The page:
Charles Bukowski, a kind of poet laureate of the seedy side of Los Angeles, wrote of life on its margins, at its racetracks, in its rundown bars. Bukowski was a poet and a novelist; in his novels, his alter ego Henry Chinaski made all kinds of bad decisions. But even while desperate, there was something appealing about Chinaski’s desire to make something out of his beaten-down life. As in this passage:
“After dinner or lunch or whatever it was -- with my crazy 12-hour night I was no longer sure what was what -- I said, ‘Look, baby, I’m sorry, but don’t you realize that this job is driving me crazy? Look, let’s give it up. Let’s just lay around and make love and take walks and talk a little. Let’s go to the zoo. Let’s look at animals. Let’s drive down and look at the ocean. It’s only 45 minutes. Let’s play games in the arcades. Let’s go to the races, the Art Museum, the boxing matches. Let’s have friends. Let’s laugh. This kind of life like everybody else’s kind of life: it’s killing us.’ ”
That passage appears in our interactive map of Literary Los Angeles. In it you can see where Chinaski/Bukowski was working, and learn the title of the book where the passage can be found.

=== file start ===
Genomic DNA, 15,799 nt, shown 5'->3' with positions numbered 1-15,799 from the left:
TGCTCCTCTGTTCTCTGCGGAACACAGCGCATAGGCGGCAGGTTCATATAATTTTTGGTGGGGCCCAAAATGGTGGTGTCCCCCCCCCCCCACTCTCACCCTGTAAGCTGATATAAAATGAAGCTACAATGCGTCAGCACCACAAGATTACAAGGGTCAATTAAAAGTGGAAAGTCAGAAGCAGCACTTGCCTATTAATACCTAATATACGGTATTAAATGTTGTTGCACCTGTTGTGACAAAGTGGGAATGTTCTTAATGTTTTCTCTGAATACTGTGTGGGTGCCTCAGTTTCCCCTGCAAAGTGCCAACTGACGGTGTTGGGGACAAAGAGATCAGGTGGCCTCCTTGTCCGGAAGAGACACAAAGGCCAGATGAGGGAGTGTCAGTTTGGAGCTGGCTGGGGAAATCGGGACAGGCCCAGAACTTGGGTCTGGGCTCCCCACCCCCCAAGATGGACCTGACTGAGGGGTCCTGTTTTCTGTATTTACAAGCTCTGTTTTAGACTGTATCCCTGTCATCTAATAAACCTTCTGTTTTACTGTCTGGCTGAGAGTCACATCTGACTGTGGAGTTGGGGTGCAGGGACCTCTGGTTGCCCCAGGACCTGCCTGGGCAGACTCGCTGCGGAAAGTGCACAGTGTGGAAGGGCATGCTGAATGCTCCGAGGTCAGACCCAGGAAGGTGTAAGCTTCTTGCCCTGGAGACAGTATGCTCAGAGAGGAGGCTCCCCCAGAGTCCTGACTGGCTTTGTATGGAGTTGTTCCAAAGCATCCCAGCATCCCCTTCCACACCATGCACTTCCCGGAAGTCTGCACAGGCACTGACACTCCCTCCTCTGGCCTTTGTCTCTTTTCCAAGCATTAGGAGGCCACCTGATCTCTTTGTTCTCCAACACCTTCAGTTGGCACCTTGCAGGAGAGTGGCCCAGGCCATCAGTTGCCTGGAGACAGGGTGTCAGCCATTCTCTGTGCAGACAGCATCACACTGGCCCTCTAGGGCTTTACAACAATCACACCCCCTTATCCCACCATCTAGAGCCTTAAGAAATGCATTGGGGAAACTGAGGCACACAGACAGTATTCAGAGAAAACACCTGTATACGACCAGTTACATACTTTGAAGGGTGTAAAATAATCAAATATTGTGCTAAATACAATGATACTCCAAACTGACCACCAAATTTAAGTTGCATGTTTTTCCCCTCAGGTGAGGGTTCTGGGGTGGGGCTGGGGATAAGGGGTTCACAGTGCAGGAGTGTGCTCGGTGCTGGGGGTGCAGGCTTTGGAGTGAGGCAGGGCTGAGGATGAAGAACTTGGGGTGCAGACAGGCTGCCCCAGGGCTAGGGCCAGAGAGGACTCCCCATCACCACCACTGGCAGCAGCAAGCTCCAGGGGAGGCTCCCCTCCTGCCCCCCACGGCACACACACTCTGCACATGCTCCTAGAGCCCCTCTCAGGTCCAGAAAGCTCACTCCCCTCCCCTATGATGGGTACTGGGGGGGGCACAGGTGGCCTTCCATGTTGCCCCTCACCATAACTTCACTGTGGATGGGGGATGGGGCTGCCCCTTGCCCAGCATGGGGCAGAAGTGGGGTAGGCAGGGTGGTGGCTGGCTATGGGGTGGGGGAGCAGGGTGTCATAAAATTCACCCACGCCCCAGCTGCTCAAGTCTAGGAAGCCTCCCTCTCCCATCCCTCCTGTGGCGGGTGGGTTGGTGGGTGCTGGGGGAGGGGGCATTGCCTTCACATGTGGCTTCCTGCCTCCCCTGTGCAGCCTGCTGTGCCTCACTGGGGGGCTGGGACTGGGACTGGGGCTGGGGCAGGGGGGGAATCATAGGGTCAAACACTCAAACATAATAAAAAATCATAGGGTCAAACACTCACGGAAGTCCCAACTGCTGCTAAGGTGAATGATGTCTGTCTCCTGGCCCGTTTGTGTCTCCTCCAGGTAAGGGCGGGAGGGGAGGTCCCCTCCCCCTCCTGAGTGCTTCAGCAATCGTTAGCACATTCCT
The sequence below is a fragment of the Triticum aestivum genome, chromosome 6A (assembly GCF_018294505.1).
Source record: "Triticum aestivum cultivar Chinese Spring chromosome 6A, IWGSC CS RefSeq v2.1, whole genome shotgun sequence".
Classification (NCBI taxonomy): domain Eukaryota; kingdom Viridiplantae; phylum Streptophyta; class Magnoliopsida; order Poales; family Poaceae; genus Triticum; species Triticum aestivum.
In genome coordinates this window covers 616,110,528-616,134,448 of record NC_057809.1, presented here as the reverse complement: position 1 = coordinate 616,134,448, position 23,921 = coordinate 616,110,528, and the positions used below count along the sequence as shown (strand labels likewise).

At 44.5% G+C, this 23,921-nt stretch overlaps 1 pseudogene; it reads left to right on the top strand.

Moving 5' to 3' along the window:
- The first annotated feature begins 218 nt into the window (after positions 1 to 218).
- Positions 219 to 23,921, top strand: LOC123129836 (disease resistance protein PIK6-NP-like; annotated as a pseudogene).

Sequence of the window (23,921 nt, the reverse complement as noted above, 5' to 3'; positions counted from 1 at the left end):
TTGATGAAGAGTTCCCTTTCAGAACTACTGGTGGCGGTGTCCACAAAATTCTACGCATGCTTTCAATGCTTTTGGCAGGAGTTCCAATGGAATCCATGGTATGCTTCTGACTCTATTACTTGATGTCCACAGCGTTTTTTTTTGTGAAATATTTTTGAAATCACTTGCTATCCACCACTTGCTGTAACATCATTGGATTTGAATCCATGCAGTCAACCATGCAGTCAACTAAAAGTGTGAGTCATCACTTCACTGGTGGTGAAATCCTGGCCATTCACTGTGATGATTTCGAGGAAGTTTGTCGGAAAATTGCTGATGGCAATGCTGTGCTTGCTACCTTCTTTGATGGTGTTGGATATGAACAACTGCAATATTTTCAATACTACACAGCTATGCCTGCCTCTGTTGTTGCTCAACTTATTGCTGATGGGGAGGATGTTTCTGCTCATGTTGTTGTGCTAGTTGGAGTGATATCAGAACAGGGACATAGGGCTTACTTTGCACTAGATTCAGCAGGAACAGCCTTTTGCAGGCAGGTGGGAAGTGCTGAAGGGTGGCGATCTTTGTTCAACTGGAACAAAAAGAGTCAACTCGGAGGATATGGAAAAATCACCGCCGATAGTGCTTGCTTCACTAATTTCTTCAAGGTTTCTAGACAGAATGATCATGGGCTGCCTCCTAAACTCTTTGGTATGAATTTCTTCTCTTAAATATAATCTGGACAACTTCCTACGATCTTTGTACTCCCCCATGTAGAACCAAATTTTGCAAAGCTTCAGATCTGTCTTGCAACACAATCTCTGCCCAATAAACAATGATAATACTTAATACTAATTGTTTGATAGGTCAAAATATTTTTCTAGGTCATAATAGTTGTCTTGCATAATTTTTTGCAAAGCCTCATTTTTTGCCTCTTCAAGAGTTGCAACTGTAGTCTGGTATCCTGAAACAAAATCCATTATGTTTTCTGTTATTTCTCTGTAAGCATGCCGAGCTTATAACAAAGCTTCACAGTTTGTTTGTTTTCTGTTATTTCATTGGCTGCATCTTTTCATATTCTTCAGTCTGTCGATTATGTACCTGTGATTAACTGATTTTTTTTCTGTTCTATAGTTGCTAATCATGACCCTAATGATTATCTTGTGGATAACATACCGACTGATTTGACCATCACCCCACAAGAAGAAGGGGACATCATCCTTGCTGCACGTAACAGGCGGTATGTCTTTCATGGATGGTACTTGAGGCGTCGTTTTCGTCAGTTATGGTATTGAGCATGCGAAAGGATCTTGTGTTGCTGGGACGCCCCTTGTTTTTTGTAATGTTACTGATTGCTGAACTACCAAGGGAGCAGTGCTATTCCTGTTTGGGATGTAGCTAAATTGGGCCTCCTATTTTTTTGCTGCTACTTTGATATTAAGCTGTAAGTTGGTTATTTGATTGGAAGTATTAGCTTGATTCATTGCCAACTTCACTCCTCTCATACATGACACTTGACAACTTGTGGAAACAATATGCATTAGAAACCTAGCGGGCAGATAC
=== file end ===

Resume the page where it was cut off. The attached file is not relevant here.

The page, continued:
Bukowski spent much of his life as an outsider, with his books being published by the small independent house Black Sparrow Press. Bukowski once wrote to Black Sparrow’s publisher, John Martin, “what hurts is the steadily diminishing humanity of those fighting to hold jobs they don’t want but fear the alternative worse. People simply empty out. They are bodies with fearful and obedient minds. The color leaves the eye. The voice becomes ugly. And the body. The hair. The fingernails. The shoes. Everything does.”
But his reputation grew, and in his last decades, he was recognized as a significant writer. His archive is now at the Huntington Museum and Library, part of which was put on display in the exhibit “Poet on the Edge.”
Our literary map is a work in progress. What poets -- on the edge or not --do you think should be included in it in the future?